Big thanks to a gorgeous jewelry-industry friend for sharing a Financial Times article by Elisa Anniss called, “Retailers seem happy to let designers take the financial strain.” (You may need to create an FT ID in Twitter to read this.)
The article, which explains the retail practice of selling fine jewelry on consignment, came out in June. I missed it then, or I probably would have large chunks of the text tattooed on my body by now so that I could enjoy reading them again even when I’m in the shower. It’s validating to see that everyone is struggling with the same issues.
I once summed up consignment as, “Give us all your jewelry and we’ll pay you when this sells … if it sells.” The FT describes the practice less bitchily as “where the retailer pays the wholesale price after the sale, returning any unsold pieces.” You can count on those unsold pieces too because, as designer Melanie Georgacopoulos told the FT: “… if the stores aren’t buying, they simply don’t put that much effort into selling.”
This means the current retail model — so dependent on consignment — does!not!work! for the independent jeweler.
That last sentence isn’t exactly true because stores always offer media coverage. But actually coming through with it? Nope. I’ve been offered many “opportunities” in return for “exposure” that never appears — not from the retailers, anyway. I often wind up generating the exposure for both of us, while thinking, “People can die of exposure in more ways than one.”
Gannon Brousseau, the director of the Couture jewelry trade show, offers a little bit of hope. He said to the FT, “I wouldn’t be surprised if there is a shift in the coming years. Quite frankly, there has to be.” He continued:
“With online becoming more important to designers’ success, I believe [that increasingly] they will pick their partners more carefully and only work with those who truly support and believe in their brand.”
Brousseau envisions any consignment being done only in a “mutually beneficial relationship where both parties are investing in one another’s success.” That’s my dream: A retailer who wants to work with me to sell beautiful jewelry! Imagine that!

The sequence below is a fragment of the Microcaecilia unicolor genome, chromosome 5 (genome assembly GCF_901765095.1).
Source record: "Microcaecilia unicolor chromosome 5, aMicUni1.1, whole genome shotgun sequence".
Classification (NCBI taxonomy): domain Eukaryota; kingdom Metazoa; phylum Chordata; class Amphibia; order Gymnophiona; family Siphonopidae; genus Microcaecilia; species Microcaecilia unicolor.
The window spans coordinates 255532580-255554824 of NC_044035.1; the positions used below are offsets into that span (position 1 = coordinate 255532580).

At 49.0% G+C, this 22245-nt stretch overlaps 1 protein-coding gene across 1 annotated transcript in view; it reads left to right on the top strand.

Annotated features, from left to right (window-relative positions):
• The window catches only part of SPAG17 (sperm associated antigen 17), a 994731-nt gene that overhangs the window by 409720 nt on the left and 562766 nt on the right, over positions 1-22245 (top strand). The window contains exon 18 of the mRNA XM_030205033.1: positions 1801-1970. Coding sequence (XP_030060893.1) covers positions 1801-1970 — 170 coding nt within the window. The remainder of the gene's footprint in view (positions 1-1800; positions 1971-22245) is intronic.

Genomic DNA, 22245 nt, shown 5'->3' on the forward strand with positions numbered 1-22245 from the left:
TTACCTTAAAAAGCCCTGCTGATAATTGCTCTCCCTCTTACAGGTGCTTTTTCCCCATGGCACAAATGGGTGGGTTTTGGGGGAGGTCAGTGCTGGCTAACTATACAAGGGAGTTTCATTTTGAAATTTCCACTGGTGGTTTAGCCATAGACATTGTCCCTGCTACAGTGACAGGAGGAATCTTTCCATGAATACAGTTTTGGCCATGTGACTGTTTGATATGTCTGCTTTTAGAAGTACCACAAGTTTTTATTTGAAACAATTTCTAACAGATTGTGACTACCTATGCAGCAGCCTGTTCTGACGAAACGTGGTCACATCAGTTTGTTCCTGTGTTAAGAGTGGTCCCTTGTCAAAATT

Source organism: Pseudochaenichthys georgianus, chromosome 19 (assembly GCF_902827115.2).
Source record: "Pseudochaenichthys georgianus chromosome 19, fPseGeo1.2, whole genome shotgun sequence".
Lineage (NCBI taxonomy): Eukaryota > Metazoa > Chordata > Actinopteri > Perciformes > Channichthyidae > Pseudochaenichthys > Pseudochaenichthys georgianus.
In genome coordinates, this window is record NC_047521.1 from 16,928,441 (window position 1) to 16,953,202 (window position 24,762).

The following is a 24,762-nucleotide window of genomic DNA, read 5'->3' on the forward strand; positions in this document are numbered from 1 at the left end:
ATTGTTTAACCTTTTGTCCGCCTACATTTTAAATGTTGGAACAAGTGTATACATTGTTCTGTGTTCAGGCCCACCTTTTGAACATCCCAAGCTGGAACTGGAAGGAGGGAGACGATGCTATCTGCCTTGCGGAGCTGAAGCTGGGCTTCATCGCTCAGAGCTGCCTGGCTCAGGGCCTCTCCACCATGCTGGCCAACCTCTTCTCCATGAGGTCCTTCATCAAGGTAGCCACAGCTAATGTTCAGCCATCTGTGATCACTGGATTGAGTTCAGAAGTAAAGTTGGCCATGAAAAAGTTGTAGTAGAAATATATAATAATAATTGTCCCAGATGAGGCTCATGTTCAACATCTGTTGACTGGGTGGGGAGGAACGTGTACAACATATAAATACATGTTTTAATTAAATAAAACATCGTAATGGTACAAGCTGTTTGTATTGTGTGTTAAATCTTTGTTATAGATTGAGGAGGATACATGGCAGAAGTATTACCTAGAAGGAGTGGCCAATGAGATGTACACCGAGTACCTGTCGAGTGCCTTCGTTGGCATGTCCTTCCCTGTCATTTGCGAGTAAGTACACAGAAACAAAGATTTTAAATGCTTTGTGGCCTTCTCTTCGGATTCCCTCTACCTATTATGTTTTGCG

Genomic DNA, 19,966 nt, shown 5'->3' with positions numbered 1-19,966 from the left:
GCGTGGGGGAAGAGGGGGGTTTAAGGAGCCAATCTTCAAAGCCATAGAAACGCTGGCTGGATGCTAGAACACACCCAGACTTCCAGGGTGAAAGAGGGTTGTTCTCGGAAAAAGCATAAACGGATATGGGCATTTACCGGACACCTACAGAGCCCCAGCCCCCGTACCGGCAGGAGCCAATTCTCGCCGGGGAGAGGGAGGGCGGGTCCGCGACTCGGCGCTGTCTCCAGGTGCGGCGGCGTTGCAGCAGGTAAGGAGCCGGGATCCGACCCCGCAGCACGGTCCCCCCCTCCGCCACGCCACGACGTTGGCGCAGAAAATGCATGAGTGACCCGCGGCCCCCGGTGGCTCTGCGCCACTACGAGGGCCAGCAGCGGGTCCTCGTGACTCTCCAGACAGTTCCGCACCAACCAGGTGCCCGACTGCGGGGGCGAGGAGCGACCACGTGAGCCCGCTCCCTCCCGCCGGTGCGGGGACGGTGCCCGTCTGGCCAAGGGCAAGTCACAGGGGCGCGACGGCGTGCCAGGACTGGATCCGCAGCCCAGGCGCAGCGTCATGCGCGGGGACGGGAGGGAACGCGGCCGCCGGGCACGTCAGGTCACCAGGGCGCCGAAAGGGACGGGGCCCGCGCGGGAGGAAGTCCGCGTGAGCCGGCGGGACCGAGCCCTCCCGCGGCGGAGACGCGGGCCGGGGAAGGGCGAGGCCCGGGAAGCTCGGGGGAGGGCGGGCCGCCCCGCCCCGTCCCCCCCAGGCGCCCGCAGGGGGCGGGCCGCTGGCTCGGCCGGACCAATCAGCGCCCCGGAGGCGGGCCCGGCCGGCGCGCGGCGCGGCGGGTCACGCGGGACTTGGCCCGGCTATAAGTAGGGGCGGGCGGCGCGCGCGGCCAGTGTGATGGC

By the way, much love to my direct customers who buy from my website and in person. You’re the ones who have kept me going.
It makes me very happy to get an email like one I received last week:
“Mad props for my excellent gold skull earrings – I just love them so much. They make my work day feel both elegant and subversive.”
(You can feel elegant and subversive too. Check out the skulls here. And, as always, I appreciate your stopping by!)
Susan Partlan says
I would love for you to find your dream partner too! Meanwhile, as one of your happy customers, I just have to say again how much I love wearing your jewelry, especially my beautiful custom earrings which always get compliments whenever I wear them. I heart you back WendyB!
There was a little blogger meetup in Vancouver this past weekend and Sheila of the blog Ephemera was really working her Wendy B rings. They are more stunning in real life than in your photos. Great advertising.
I had a clothing label for a while which involved a lot of consignment. It was exhausting.
Ugh, so you know alllll about it!
Retailers suck. “Give us your jewelry and we’ll put it on display for people to try on, play with, mess up, drop on the ground… and we’ll eventually pay you, if it sells. Otherwise, we’ll return it to you, in shit condition.” Um… thank you very little.
Don’t forget stepping on it and then pretending I sent it to them in that condition.
I don’t know if it was a consignment issue, but I remember I was having trouble getting a lip earring from a store.
You came through, and I freaking love that earring and wear it ALL THE TIME.
In fact, my birthday is next month, need to check your stock.
The inability to get you a lip earring was an intelligence issue 😉
However that situation was, indeed, consignment, and they made special requests for exclusive designs that I stupidly filled, because the exposure was going to be so great. They sold practically nothing and I got no press at all. It all lived down to my expectations. LOL.